Outpost Gamma is one of a dozen Imperial Legionnaire outposts on the harsh, storm-thrashed surface of Irda, home to ten troopers. The site had been chosen by Imperial Pathfinders, as it lay astride one of the busier canal-ways used for travel by the natives and Twargs; the canals are dominated by a series of mesas, on top of which the Pathfinders recommended one of the twelve outposts on the surface.

The twelve teams had seemed to be a little bit of overkill to the Legionnaires, but the importance of the gemstones in the surface overrode any half measures that the generals back on Terra or in the governing regions wanted to initially deploy. The recommendation had come with three platoons of Omni tanks, each of which to be assigned to one of the three strategic locales determined by the Pathfinders, but that was denied; even those that expected full-on trouble thought the Omnis were a bit like giant boots crushing ants.

Better to crush ants with a terrible advantage, thought Outpost Gamma’s commander, whom went by the call-sign ‘MetalDog,’ than to stoop to their level!

Now, I’m worried, he thought darkly.

He’d had trouble raising the other Outposts all day; even with dedicated SATCOM satellites in low Irda orbit, staying in touch successfully was a roll of the dice. Legionnaire doctrine called on such Outposts to stay in communication with each other at least once per day; that meant Outpost Gamma should have eleven contacts. It wasn’t unusual, though, for days to pass on Irda before raising one or two other Outposts. Usually, Outposts would pass along their contacts to other Outposts, which wasn’t ideal but kept everyone generally informed.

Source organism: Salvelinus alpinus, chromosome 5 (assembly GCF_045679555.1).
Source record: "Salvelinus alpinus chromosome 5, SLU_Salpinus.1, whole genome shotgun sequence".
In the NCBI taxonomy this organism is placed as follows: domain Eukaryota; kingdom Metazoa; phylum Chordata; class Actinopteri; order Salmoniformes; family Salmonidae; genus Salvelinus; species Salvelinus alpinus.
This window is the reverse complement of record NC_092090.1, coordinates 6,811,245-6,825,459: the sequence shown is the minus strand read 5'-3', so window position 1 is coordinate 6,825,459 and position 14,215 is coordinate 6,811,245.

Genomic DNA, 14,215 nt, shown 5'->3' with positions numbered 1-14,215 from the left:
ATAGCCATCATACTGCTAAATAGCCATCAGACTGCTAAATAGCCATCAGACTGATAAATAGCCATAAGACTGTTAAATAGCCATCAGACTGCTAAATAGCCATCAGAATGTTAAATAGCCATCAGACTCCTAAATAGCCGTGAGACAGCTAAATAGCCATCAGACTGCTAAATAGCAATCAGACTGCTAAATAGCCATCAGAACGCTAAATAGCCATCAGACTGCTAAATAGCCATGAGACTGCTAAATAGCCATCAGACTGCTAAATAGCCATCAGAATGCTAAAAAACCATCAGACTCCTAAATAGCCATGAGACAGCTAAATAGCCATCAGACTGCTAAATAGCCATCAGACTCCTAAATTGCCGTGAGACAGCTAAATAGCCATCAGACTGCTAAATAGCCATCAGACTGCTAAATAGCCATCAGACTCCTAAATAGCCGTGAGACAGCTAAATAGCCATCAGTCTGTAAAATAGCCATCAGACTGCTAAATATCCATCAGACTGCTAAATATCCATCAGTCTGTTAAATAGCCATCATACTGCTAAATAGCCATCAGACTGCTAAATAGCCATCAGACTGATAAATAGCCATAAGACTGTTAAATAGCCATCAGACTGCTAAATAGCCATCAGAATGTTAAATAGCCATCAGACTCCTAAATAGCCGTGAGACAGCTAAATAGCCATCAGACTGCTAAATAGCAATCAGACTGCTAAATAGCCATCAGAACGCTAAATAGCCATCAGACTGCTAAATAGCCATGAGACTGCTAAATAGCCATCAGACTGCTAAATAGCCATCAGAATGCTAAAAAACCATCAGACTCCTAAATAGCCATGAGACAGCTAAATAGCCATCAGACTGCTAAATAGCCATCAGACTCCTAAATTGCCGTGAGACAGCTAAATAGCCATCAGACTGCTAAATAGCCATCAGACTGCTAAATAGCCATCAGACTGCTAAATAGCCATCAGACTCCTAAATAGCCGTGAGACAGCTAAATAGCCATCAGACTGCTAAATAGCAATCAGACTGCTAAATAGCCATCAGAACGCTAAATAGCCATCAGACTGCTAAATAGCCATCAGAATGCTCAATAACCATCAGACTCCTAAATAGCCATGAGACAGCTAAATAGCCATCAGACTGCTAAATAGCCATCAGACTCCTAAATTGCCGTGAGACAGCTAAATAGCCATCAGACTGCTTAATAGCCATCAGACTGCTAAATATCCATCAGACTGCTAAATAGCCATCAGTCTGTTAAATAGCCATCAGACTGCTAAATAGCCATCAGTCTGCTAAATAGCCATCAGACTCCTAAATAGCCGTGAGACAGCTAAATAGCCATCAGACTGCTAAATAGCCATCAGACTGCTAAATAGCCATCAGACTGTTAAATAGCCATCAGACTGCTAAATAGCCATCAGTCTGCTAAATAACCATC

Outpost Gamma – A GrogHeads AAR, part 0

The legionnaires are far from home, and facing impossible odds? ~

Michael Eckenfels, 5 July 2017

Outpost Gamma is a 1981 Dwarfstar Game title, designed by Howard Barasch, who did quite a few game titles back in the 1970s (as well as a 2010 title by the name of Cauldron: Battle for Gazala, by Decision Games).

From BGG’s main page on this game:

Outpost Gamma is a game of science fiction combat for two players. With its unpredictable storms and fast-playing combat system, Outpost Gamma captures the tension and rapid-fire action of high- versus low-technology combat in a hostile environment.

A print-and-play version of this game is available for free as an authorized download.

There is also a VASSAL module available.

I had this game back in middle school, and it was great fun. Essentially a Zulu Dawn, but IN SPAAACE, Outpost Gamma has two built-in scenarios pitting soldiers with advanced armor and weaponry, but very few numbers, versus a technologically challenged enemy that vastly outnumbers them.

 

 

Defenders of the Last Stand – First Look!

8th Summit’s post-apocalyptic free-for-all ~

Michael Eckenfels, 3 June 2017

In terms of good old fashioned board game mayhem, what games come immediately to mind? Car Wars, certainly (and it just happens I wrote more than a few nostalgia pieces on that very game in the last many months). Nuklear Winter ’68 (Lock n’ Load Publishing) is yet another. Waste Knights, Last Battle: Twilight 2000, The Omega Wars – just to name but a few – with any of them, you’ve got a wide range of different systems, complexities, and entertainment that all bring a good and ruined Earth to the table as a backdrop.

The artwork alone could give you radiation poisoning, but in a good way.